Southern States Scrambling To Contain Wildfires Wildfires continue to burn in five southern states. Some were intentionally set. Others were fueled by months of drought. Firefighters are struggling to get it all under control.

Southern States Scrambling To Contain Wildfires

Southern States Scrambling To Contain Wildfires

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Wildfires continue to burn in five southern states. Some were intentionally set. Others were fueled by months of drought. Firefighters are struggling to get it all under control.


Dozens of large wildfires are burning across the Southeast consuming large areas of mountain forest in North Carolina and Georgia. Thousands of firefighters are scrambling to contain blazes that have consumed more than 80,000 acres across the South. From Georgia Public Broadcasting, Sam Whitehead reports.

SAM WHITEHEAD, BYLINE: This time of year, the steep, forested hill behind Delores Duncan's mobile home in Fairmount, Ga., burns bright with autumn colour. But this week, those woods are actually burning.

DELORES DUNCAN: It was bad last night when it was flaming up real high. First, it was coming down the mountain over there. And you could see it coming down the mountain, so we went down to see how bad it was. And then I guess it was about 50 feet from the bottom when we went down, and that was before dark.

WHITEHEAD: As night fell, the fire moved up the hill threatening Duncan's home. That's when rangers from the Georgia Forestry Commission arrived on the scene. They stopped the flames about 100 feet from Duncan's back door. And the next day, their work continued.

On that hill behind Duncan's home, one ranger points a hose at smoldering spots in the ground. Another ranger, Eric Evans, wields a rake.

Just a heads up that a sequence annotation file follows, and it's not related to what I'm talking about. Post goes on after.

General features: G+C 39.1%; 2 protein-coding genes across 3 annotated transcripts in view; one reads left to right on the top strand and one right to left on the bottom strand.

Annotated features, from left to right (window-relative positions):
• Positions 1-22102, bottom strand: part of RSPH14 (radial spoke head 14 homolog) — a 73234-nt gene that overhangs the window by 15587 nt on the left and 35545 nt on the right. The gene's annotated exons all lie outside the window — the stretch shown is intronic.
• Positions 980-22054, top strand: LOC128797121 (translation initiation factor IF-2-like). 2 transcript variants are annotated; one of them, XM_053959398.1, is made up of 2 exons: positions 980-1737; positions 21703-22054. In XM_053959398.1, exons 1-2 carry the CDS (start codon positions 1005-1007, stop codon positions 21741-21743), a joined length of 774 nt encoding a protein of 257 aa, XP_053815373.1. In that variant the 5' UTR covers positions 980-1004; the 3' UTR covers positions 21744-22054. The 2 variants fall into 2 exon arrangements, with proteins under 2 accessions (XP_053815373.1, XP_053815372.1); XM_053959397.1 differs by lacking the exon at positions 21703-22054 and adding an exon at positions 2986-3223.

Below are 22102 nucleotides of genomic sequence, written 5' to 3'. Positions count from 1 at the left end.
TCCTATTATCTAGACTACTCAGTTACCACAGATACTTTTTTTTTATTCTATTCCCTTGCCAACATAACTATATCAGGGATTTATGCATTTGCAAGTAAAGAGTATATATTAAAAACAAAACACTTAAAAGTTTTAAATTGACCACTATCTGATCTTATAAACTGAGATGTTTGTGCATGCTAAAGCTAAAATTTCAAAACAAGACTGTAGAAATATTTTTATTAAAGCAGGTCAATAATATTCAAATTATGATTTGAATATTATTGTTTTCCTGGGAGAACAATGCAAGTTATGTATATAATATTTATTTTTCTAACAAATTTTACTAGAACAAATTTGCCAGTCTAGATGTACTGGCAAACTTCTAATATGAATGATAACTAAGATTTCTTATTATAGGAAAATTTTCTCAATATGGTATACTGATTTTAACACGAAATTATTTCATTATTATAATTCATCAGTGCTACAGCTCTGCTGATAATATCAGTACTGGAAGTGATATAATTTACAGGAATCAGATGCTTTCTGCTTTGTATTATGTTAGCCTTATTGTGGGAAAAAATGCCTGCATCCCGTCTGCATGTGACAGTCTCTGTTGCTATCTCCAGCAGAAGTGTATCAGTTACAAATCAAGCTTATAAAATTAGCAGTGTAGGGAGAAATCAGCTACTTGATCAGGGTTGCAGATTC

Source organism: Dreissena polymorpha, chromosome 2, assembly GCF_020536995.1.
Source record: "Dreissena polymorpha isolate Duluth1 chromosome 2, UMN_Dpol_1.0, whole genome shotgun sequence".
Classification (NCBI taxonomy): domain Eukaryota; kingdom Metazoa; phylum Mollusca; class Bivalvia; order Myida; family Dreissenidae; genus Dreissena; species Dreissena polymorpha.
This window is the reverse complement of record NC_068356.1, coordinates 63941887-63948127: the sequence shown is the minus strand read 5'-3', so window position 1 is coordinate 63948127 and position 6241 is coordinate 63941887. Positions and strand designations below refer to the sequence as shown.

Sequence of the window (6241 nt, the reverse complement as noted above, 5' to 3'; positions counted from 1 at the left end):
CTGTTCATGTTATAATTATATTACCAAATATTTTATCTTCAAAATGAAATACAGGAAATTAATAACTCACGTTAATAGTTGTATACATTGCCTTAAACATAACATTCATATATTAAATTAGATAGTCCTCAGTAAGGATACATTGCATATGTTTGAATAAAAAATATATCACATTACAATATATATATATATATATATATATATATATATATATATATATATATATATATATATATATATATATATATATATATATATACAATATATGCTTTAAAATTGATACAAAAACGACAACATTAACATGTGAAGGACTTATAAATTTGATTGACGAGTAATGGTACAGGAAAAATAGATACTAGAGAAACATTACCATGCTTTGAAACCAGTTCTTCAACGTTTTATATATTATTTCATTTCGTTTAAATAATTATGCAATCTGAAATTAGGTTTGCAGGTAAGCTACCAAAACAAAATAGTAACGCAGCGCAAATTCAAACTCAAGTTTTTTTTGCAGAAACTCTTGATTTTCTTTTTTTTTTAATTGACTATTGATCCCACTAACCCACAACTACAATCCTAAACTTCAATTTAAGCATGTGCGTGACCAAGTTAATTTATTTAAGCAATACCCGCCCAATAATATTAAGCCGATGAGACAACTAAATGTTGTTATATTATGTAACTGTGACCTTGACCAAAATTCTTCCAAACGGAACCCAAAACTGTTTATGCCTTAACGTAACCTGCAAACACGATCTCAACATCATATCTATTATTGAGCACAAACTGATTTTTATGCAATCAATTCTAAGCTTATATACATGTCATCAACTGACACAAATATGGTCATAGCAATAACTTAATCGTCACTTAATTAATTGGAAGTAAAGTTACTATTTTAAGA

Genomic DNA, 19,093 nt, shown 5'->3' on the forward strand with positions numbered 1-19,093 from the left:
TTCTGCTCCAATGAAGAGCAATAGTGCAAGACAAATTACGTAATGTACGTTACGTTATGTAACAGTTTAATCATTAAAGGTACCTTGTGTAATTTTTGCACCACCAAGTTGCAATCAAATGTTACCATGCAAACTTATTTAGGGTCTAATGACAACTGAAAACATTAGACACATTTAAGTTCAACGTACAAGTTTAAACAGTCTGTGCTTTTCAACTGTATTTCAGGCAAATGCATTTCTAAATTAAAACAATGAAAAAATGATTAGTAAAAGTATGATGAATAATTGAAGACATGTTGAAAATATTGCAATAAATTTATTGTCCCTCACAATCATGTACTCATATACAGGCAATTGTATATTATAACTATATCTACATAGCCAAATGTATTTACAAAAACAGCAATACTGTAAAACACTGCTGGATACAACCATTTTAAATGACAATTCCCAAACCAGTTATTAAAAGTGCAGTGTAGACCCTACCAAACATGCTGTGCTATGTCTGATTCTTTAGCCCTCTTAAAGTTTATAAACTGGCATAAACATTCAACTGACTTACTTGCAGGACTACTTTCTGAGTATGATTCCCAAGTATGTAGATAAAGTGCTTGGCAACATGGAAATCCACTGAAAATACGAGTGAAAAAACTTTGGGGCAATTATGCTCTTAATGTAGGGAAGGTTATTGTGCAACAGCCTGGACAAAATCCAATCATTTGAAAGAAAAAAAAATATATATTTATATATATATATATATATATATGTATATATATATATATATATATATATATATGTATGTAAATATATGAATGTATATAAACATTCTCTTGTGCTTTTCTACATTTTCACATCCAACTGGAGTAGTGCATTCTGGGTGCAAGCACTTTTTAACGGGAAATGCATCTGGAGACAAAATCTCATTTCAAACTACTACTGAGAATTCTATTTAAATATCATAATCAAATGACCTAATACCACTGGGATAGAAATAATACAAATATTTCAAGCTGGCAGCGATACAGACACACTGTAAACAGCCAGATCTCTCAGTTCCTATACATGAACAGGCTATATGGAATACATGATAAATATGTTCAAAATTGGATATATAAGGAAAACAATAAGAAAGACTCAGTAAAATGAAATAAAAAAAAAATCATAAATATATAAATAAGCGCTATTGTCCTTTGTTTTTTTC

ERIC EVANS: The duff layer out here, the actual leaves and the pine straw, are so thick that it's not just burning on the surface, it's actually burning underneath. So we're having to remove some of that fuel to get to the real heat, which is under the ground. And we use different hand tools, try to put some water on it and just at least cool it off so it won't restart.

WHITEHEAD: This is Evans' second deployment. He spent two weeks fighting fires in north Georgia last month, and he'll be on call through next month.

BYRON HAIRE: You know, we've got a lot of folks up here who's going to miss Thanksgiving at home, but it's part of the life.

WHITEHEAD: Byron Haire works for the Georgia Forestry Commission. He says, lately, each new day brings new fires.

HAIRE: Some of them are small - doesn't take a lot to extinguish. Those like this one though do take several days if it stays where it's at.

WHITEHEAD: Georgia's governor has ordered watering restrictions because of the lack of rain and the months-long drought. The same problem has hit Alabama, Tennessee and the Carolinas. The drought has dried out forests. Falling leaves continue to cover the ground. Haire says factor in fall breezes, remote mountainous terrain...

HAIRE: There are just several items that have came together to make it a little more difficult than normal.

WHITEHEAD: One of the bigger fires is burning on Lookout Mountain.

Crews are using helicopters with orange buckets to dump water onto the smoking trees. On a high cliff above, a team works to control an intentional fire set to keep the bigger fire out of a residential neighborhood. Trina Morris is a biologist with the Georgia Department of Natural Resources. Normally, she studies bats. These aren't normal times.

TRINA MORRIS: I've been in Georgia 11.5 years. I've never seen anything close to this. And we just haven't had any rain in this part of the state, and that leads to really, really dry conditions. And it's the perfect storm for fire.

WHITEHEAD: And that perfect storm is expected to continue. Forecasters predict a warm, dry winter across much of Georgia and the Southeast. For NPR News, I'm Sam Whitehead in northwest Georgia.

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